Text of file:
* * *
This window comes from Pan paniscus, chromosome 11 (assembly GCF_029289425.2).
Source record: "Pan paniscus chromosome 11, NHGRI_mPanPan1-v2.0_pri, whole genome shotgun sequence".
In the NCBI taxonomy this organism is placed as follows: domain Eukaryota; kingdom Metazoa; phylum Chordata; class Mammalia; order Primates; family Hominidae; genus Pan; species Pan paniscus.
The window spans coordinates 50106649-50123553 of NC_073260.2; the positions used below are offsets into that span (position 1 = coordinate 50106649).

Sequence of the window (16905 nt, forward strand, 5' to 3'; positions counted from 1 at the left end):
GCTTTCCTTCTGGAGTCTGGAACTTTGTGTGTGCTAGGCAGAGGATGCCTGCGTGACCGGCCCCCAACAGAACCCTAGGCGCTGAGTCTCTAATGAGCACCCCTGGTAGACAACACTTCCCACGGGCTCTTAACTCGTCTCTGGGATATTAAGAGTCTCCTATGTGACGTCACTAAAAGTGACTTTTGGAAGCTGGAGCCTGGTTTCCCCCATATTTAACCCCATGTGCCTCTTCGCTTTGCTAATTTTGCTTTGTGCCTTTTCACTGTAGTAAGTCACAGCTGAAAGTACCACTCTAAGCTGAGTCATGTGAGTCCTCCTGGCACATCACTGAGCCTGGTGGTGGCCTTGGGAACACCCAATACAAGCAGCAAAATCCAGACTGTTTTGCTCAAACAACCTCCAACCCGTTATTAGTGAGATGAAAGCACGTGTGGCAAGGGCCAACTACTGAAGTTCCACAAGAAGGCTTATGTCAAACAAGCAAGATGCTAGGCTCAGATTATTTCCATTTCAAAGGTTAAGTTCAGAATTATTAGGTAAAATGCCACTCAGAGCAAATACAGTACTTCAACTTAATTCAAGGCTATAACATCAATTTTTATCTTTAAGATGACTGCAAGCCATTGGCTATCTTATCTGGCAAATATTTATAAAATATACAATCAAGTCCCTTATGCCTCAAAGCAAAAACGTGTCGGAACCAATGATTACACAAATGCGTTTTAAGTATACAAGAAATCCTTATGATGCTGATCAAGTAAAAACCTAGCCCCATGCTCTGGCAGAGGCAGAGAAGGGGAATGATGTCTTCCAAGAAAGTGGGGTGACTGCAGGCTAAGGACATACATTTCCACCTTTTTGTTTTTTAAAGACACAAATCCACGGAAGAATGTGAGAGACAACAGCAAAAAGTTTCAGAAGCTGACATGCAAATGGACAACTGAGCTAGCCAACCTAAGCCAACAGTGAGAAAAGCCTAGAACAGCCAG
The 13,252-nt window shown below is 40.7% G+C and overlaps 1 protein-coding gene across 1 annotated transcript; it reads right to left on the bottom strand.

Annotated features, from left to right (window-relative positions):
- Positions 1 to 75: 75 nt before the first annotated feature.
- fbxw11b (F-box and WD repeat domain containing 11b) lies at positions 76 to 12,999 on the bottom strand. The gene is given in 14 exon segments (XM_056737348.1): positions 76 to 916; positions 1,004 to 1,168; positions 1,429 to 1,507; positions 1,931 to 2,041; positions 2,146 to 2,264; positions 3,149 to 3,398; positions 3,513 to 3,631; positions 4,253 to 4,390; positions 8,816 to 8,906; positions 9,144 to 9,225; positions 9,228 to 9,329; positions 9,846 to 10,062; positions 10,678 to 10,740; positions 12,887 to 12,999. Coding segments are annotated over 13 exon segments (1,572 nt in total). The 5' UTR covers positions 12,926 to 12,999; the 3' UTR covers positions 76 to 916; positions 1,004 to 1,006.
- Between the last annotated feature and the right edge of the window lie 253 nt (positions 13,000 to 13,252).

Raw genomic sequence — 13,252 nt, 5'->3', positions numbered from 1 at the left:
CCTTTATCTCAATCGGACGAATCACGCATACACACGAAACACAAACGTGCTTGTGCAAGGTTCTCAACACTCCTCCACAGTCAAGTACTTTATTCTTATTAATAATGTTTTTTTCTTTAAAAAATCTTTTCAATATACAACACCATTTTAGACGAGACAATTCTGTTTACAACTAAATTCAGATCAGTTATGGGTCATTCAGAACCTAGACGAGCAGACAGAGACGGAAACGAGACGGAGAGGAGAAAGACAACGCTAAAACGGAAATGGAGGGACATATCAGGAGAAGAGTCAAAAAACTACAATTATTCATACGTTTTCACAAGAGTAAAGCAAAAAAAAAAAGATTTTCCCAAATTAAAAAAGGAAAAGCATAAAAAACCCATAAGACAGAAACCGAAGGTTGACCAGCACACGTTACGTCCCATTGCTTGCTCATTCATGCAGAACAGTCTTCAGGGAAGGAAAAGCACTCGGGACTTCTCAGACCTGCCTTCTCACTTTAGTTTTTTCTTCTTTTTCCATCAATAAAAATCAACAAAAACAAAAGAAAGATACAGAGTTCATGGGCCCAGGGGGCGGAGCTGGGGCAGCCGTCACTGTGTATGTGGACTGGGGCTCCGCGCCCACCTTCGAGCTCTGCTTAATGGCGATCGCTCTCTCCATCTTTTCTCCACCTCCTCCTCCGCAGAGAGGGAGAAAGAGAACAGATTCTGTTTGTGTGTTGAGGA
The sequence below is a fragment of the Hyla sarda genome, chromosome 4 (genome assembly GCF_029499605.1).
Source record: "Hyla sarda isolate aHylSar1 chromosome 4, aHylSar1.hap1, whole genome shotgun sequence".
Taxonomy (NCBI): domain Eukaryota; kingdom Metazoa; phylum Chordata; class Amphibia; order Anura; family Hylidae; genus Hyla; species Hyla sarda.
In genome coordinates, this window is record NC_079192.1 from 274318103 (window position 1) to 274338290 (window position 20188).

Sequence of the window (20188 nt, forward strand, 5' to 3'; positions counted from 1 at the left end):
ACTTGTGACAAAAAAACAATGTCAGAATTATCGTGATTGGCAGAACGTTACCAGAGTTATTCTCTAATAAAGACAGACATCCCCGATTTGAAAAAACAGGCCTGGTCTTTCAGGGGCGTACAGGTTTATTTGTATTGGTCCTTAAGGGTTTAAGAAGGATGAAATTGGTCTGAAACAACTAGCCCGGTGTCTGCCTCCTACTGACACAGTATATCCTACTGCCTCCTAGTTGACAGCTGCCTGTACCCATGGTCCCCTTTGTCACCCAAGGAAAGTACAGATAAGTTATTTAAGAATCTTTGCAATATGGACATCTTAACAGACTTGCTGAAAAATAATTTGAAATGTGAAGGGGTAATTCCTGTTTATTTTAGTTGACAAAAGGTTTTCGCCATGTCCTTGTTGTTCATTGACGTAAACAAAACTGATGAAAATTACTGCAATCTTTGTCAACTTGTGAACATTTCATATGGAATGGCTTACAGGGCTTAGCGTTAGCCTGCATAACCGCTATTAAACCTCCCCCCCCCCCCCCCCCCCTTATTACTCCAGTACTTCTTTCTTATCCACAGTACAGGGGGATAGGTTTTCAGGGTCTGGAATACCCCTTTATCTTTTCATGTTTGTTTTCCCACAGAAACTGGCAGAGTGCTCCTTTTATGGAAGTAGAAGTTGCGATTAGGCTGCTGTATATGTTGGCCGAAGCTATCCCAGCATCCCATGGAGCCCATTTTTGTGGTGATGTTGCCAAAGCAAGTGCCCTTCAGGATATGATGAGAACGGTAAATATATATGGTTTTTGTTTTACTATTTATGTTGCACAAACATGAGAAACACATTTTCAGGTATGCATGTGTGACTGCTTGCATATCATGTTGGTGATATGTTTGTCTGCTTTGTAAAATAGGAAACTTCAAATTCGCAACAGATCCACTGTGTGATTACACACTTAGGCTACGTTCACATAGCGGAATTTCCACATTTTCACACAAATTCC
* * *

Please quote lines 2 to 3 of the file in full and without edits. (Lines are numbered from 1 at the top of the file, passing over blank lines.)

Source record: "Pan paniscus chromosome 11, NHGRI_mPanPan1-v2.0_pri, whole genome shotgun sequence".
In the NCBI taxonomy this organism is placed as follows: domain Eukaryota; kingdom Metazoa; phylum Chordata; class Mammalia; order Primates; family Hominidae; genus Pan; species Pan paniscus.